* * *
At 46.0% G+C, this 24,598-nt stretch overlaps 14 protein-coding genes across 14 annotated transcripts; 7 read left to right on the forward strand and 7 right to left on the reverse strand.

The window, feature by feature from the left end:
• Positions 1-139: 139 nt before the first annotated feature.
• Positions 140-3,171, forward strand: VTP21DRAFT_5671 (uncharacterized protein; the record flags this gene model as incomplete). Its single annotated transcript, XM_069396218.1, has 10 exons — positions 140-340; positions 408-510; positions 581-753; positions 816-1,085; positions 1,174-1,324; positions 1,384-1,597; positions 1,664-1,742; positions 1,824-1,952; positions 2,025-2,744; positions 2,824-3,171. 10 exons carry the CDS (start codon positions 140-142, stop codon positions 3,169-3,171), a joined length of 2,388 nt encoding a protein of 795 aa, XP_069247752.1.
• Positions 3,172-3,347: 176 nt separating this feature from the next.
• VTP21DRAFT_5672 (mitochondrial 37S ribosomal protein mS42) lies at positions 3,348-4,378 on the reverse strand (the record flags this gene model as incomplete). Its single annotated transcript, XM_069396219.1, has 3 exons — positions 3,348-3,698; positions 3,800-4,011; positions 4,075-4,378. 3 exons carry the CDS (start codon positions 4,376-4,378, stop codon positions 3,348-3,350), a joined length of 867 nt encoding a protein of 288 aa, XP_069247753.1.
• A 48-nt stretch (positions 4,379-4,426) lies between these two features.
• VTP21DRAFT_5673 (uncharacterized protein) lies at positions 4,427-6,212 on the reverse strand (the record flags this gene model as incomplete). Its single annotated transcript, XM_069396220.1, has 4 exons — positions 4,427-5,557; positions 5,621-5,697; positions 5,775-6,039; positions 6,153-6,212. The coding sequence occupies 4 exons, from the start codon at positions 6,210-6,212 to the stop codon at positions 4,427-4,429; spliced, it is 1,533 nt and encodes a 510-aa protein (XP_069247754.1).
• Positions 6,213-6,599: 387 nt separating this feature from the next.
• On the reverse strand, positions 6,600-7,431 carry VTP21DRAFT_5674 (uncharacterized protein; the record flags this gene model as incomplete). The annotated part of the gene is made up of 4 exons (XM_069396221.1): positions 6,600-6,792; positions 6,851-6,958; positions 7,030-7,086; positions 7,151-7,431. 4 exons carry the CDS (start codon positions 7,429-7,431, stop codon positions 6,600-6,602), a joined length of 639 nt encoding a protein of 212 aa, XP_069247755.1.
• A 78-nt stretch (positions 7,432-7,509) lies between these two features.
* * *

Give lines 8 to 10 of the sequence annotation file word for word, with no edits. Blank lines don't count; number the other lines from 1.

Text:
• VTP21DRAFT_5673 (uncharacterized protein) lies at positions 4,427-6,212 on the reverse strand (the record flags this gene model as incomplete). Its single annotated transcript, XM_069396220.1, has 4 exons — positions 4,427-5,557; positions 5,621-5,697; positions 5,775-6,039; positions 6,153-6,212. The coding sequence occupies 4 exons, from the start codon at positions 6,210-6,212 to the stop codon at positions 4,427-4,429; spliced, it is 1,533 nt and encodes a 510-aa protein (XP_069247754.1).
• Positions 6,213-6,599: 387 nt separating this feature from the next.
• On the reverse strand, positions 6,600-7,431 carry VTP21DRAFT_5674 (uncharacterized protein; the record flags this gene model as incomplete). The annotated part of the gene is made up of 4 exons (XM_069396221.1): positions 6,600-6,792; positions 6,851-6,958; positions 7,030-7,086; positions 7,151-7,431. 4 exons carry the CDS (start codon positions 7,429-7,431, stop codon positions 6,600-6,602), a joined length of 639 nt encoding a protein of 212 aa, XP_069247755.1.